Are you moving past youth and into that age category where older is wiser but riskier due to potential health issues? Or maybe it’s your parents who are rushing ahead to the senior lifestyle they’ve worked so hard to accomplish. Either way, you’ve probably been warned about the increasing risk of stroke in adults over 55.
It’s also true, though, that even if you’re still solidly in that 21-54 age range on all those popular internet surveys, you may be at risk of developing a life-threatening stroke. And the odds of that happening are on the rise.
At the Vein, Heart, and Vascular Institute, we’re dedicated to providing outstanding health care to the residents of our Florida communities. That includes keeping you informed about the rising trend of strokes in 50-something adults and how you can help lower your risk factors.
A stroke occurs when the blood supply to your brain is suddenly interrupted. There are two main categories of stroke, each of which requires emergency medical attention:
Ischemic stroke is the most common type and is a result of a blockage, typically caused by a clot in the arteries that supply your brain with a constant blood supply. Although it only takes up about 2% of your total body mass, your brain requires 15-20% of your heart’s output every minute to function normally.
A hemorrhagic stroke occurs when a blood vessel in the brain leaks or bursts and bleeds into surrounding brain tissue. High blood pressure is one of the causes of hemorrhagic stroke.
One type of ischemic stroke, TIA (transient ischemic attack) or “mini-stroke,” is often a warning that you may be at risk for a major stroke soon. TIAs are different than major strokes because they last less than five minutes.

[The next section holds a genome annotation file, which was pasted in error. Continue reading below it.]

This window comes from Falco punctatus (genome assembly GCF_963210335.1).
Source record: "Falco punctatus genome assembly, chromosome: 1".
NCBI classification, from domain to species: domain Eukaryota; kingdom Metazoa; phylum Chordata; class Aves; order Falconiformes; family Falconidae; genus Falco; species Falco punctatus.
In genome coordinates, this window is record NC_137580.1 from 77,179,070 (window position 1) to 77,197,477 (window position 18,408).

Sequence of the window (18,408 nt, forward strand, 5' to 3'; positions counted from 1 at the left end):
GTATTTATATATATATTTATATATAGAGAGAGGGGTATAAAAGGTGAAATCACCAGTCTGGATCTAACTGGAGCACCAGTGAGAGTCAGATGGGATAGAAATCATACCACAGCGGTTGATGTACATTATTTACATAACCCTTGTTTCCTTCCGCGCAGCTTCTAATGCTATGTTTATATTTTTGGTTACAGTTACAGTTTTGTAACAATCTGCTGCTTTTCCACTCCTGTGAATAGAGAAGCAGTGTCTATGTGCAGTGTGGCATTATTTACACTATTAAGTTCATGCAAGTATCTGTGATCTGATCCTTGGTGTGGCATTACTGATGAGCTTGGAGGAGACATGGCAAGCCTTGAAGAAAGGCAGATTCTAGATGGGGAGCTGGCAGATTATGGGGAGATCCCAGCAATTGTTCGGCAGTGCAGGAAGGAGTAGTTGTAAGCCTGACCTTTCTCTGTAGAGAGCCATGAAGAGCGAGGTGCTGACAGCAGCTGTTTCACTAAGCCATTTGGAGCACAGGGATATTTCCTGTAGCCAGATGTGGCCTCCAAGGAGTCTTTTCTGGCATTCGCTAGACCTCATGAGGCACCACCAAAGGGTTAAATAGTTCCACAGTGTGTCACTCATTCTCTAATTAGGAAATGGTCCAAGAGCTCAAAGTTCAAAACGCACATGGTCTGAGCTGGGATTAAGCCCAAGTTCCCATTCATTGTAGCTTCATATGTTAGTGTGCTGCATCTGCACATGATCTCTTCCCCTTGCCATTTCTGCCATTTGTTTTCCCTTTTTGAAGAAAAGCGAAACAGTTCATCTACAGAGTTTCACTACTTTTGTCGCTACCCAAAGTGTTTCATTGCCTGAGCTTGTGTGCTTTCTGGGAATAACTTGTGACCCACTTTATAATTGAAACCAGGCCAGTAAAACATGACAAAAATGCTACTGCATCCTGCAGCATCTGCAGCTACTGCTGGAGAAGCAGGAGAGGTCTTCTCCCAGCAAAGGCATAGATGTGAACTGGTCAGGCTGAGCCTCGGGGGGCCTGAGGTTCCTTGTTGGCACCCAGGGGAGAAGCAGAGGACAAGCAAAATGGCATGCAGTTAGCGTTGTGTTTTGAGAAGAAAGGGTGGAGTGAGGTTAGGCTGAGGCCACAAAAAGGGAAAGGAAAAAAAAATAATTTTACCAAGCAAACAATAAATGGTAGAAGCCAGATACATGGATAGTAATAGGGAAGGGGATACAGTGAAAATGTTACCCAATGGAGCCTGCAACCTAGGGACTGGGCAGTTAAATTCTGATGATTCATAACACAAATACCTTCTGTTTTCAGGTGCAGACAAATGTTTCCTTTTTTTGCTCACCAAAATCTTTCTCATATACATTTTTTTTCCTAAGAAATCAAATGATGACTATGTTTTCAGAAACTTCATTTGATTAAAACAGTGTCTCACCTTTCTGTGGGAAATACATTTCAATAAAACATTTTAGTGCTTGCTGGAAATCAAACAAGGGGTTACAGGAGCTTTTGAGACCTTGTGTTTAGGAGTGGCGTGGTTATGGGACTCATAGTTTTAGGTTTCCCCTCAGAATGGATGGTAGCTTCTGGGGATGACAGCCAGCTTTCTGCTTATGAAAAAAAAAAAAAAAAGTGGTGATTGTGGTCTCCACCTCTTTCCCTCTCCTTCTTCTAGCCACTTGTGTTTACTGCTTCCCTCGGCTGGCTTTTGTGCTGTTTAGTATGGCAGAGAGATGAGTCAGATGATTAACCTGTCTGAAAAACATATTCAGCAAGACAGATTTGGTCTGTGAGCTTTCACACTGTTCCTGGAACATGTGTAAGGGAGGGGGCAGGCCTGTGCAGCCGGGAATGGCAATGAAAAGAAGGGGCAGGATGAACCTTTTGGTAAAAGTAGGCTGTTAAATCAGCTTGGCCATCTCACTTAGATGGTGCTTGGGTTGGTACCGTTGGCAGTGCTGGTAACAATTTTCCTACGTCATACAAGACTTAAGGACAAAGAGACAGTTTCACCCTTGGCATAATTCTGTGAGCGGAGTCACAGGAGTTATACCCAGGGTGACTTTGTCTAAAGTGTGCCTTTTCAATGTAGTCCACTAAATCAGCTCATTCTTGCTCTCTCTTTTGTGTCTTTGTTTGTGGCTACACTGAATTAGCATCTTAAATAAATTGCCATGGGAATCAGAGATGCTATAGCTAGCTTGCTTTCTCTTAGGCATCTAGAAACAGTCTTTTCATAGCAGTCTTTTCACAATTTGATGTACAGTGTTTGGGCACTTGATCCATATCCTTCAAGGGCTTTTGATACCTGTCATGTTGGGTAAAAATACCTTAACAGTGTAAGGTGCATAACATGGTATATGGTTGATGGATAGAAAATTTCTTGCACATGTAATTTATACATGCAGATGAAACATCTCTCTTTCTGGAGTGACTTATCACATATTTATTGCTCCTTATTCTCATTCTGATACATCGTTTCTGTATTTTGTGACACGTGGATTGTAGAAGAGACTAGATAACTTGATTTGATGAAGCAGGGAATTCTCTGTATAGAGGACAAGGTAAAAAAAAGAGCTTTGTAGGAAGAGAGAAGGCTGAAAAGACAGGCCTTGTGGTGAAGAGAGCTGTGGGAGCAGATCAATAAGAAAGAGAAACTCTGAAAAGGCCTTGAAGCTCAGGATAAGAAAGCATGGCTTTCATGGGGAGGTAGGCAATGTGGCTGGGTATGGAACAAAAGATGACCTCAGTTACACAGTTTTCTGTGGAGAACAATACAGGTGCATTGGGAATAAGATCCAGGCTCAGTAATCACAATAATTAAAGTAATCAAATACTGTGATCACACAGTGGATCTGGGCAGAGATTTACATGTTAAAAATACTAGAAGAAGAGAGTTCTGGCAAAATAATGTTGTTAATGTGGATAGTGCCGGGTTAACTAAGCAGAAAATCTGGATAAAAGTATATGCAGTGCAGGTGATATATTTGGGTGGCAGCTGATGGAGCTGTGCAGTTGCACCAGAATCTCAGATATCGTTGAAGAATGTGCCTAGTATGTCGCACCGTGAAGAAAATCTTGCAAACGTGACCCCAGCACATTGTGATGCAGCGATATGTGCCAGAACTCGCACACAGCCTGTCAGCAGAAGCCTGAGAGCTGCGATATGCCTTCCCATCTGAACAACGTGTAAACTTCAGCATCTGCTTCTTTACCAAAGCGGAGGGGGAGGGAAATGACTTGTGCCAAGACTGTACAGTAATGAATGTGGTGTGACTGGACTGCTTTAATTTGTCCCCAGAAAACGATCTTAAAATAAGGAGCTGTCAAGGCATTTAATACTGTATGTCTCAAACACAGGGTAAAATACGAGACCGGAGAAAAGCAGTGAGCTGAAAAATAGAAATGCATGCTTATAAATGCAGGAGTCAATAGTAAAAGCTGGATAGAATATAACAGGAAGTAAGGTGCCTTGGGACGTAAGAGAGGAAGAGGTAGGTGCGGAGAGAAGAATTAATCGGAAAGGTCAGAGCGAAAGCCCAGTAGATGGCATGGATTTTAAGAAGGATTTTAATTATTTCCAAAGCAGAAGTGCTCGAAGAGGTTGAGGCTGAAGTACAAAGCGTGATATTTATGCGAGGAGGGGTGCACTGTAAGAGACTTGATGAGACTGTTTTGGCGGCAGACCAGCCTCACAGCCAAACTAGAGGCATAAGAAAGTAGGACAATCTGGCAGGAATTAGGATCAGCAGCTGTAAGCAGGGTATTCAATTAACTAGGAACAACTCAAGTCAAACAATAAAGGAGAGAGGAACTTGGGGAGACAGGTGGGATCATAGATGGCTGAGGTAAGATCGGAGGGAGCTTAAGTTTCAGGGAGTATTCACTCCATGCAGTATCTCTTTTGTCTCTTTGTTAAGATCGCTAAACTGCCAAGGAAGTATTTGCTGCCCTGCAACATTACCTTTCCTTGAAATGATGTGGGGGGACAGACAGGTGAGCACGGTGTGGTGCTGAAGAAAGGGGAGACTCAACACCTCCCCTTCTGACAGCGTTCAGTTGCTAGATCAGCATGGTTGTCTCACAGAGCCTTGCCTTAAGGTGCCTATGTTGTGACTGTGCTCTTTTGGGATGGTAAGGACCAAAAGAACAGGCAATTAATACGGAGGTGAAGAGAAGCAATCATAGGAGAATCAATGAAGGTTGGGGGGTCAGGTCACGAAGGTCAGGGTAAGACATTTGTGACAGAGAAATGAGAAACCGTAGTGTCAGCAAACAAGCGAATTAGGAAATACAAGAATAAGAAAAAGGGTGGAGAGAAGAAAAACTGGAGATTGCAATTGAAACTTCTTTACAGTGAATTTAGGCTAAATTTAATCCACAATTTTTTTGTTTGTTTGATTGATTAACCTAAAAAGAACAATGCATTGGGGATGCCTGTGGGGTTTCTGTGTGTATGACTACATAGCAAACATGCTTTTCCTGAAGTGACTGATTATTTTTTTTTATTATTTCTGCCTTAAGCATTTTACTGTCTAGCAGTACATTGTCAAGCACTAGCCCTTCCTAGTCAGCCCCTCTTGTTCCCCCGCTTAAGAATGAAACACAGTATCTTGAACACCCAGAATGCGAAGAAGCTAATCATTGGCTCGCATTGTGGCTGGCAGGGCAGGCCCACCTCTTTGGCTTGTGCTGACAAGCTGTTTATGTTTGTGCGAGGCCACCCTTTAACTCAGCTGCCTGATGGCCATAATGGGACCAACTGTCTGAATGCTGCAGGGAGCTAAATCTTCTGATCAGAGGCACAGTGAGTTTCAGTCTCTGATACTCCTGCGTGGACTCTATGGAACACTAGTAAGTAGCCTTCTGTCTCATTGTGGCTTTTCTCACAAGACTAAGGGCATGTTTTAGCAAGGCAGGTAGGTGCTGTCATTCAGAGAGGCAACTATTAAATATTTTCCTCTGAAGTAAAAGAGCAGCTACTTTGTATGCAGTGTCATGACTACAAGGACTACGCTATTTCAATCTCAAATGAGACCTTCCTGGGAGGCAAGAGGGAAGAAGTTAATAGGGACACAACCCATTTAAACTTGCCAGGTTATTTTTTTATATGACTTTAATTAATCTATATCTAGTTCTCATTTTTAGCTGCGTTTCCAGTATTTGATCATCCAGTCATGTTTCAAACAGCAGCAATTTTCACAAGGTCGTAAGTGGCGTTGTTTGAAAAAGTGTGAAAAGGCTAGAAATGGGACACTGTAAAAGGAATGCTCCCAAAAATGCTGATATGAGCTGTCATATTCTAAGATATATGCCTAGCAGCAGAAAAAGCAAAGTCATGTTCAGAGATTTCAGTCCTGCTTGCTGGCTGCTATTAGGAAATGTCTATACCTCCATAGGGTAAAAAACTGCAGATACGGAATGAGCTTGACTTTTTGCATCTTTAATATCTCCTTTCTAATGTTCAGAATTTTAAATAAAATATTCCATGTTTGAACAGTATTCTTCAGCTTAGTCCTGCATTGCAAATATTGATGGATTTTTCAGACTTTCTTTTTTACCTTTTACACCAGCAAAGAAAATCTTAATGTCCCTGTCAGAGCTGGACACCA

Importantly, however, a TIA requires immediate medical care. There’s really no way to determine at the onset of symptoms whether you’re having a TIA or major stroke.
You’re never too young for a stroke
Although strokes are more common in individuals over 60, about 10% of stroke victims are under age 50. The Centers for Disease Control and Prevention (CDC) estimates that every year 610,000 people in the United States have their first stroke.
Several risk factors increase your odds of having a stroke, regardless of your age. These include:
- Congenital heart defects
- Sickle cell disease
- Blood clotting disorders
- Metabolic conditions that lead to hypertension and/or abnormal cholesterol levels
If you have sickle cell disease, for instance, you’re 200 times more likely to have a stroke than those who don’t have sickle cell.
A 2017 study published in JAMA Neurology also noted the link between stroke in 50-something and younger people with an increasing prevalence of conditions known to increase stroke risk. These conditions include:
- Lipid disorders
Younger people are also less likely to have routine blood pressure checks and screening labs, so are often unaware that these conditions are affecting their health and stroke risk.
You can do a lot to lower your risks of developing a stroke, including:
- Stick with a healthy diet
- Lose excess weight
- Exercise regularly
- Stop smoking
Abnormal findings on routine blood pressure checks and periodic blood sugar checks to screen for hypertension and diabetes can also alert you that your stroke risk may be increasing.
Dr. Hesham Fakhri at the Vein, Heart and Vascular Institute is a stroke prevention specialist who is also available to evaluate your risks and create a personalized plan that can help prevent a stroke from disrupting your life.
Schedule a visit today by calling one of our offices in Tampa or Wesley Chapel, Florida, or requesting an appointment online.